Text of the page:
For the first time in ages, I related to a video game character. Accidentally, apparently, because Lara is much deeper and multilayered than most video game protagonists. Just calling her a survivor seems like a caricature given the challenges she faces and the pressure put on her to save everyone in the rebooted origin story. That set of expectations is not taken lightly, and yet she shoulders it all bravely even with arrows and bullets flying past her head. She is born anew, transforming from a young archeologist following the Croft lineage to become an emboldened, hardened, defiant individual who thrives in the name of peril.

Later in the game, before Lara climbs the radio tower, a powerful moment passes quickly. After killing the first of many shielded enemies (the heavy or upgraded version that games require these days), a Solarii militiaman holding a Molotov cocktail says “Oh shit… she’s still alive? Run!” It is then that Lara says a quote that inspired the name of this article–Luddington’s on-point voice acting screams out an impassioned “Still Alive!”

It reinforces how survival is thematically engrained in every moment of Tomb Raider, from the beginning moments to when saving Sam from Mathias. That scene is also one of the more understated examples of Lara’s willingness to succeed, and one where I was stunned in my notes of how consciously the game’s writer, Rhianna Pratchett, knew and understood that value in Lara Croft.

In that sequence, a huge chill ran down my spine. I quickly welcomed the idea that this game could potentially change my perspective on the true worth of life and that every situation is survivable. For a video game to teach me that after playing so many other instances in this medium is itself impressive, but for Tomb Raider to convince me of it is on an entirely new level.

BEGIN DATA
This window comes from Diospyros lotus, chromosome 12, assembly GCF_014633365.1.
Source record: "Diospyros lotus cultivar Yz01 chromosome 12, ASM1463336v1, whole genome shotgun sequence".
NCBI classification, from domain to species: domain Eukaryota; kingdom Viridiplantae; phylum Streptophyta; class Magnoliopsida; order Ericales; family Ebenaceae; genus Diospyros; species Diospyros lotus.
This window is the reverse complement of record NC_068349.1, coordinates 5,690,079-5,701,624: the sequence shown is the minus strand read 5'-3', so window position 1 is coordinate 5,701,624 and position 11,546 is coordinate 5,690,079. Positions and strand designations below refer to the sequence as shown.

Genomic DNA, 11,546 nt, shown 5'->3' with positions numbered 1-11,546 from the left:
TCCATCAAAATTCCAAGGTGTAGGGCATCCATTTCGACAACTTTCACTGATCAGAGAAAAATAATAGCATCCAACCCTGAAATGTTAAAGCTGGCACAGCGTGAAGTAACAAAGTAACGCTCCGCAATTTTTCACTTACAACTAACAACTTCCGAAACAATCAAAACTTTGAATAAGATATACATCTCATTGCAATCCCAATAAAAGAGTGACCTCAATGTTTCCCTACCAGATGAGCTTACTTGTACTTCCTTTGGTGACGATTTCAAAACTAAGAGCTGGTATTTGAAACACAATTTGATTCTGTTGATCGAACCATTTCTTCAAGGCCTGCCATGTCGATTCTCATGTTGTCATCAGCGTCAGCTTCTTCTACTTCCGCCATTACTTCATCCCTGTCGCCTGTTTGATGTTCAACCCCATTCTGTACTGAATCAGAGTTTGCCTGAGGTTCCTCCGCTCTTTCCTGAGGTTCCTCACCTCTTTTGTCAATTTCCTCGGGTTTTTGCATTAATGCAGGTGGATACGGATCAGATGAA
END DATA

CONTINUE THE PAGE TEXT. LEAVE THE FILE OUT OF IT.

Depression is incurable. No matter how many pills taken, no matter what doctors say, that resounding doubt never leaves the brain even after depression is long gone. To this day, I still get certain thoughts occasionally. And honestly, I assumed my life had no meaning. But Tomb Raider subtly reminded me that there is value in life, and that life is a constant battle. But if I can tough through it, if I can survive the extremes, I can be extraordinary. Because, as Father Croft said, to be extraordinary is to accomplish greatness.

Maybe one day I can gaze into a mirror and appreciate the person staring back.

Tonally, this is a change from the usual here on Holygrenade. I felt inspired however from playing Tomb Raider and wanted to share my thoughts. More posts like this may appear soon. Share the post if you like it, subscribe from the sidebar, and enjoy your Sunday!

  • http://www.digitallydownloaded.net/ Matt S

    Great piece, Jeff! I agree that this game is one features one of the most complex and fleshed-out characters in the games industry. While this isn’t Citizen Kane, Tomb Raider is nonetheless going to be looked back as a critical game in the development of games as a narrative form.

    • JeffHeilig

      I hope so. I enjoyed playing it and it was weird to actually relate to a character. Haven’t done that for God knows how long. Anyway, do you think these sorts of pieces could catch on? I’ve seen other sites only do this sort of content and I found it interesting.

      • http://www.digitallydownloaded.net/ Matt S

        Yeah, absolutely. Keep doing these pieces. More than reviews, this kind of analysis of theme and character is critical for the development of games writing.

    • http://chalgyrsgameroom.blogspot.com/ Chalgyr

      I’m going to second Matt’s take here. I enjoyed the article, and could appreciate the perspective you took in writing this piece. I think they could catch on – it’s relatable and real. A different take than what you usually read about a game.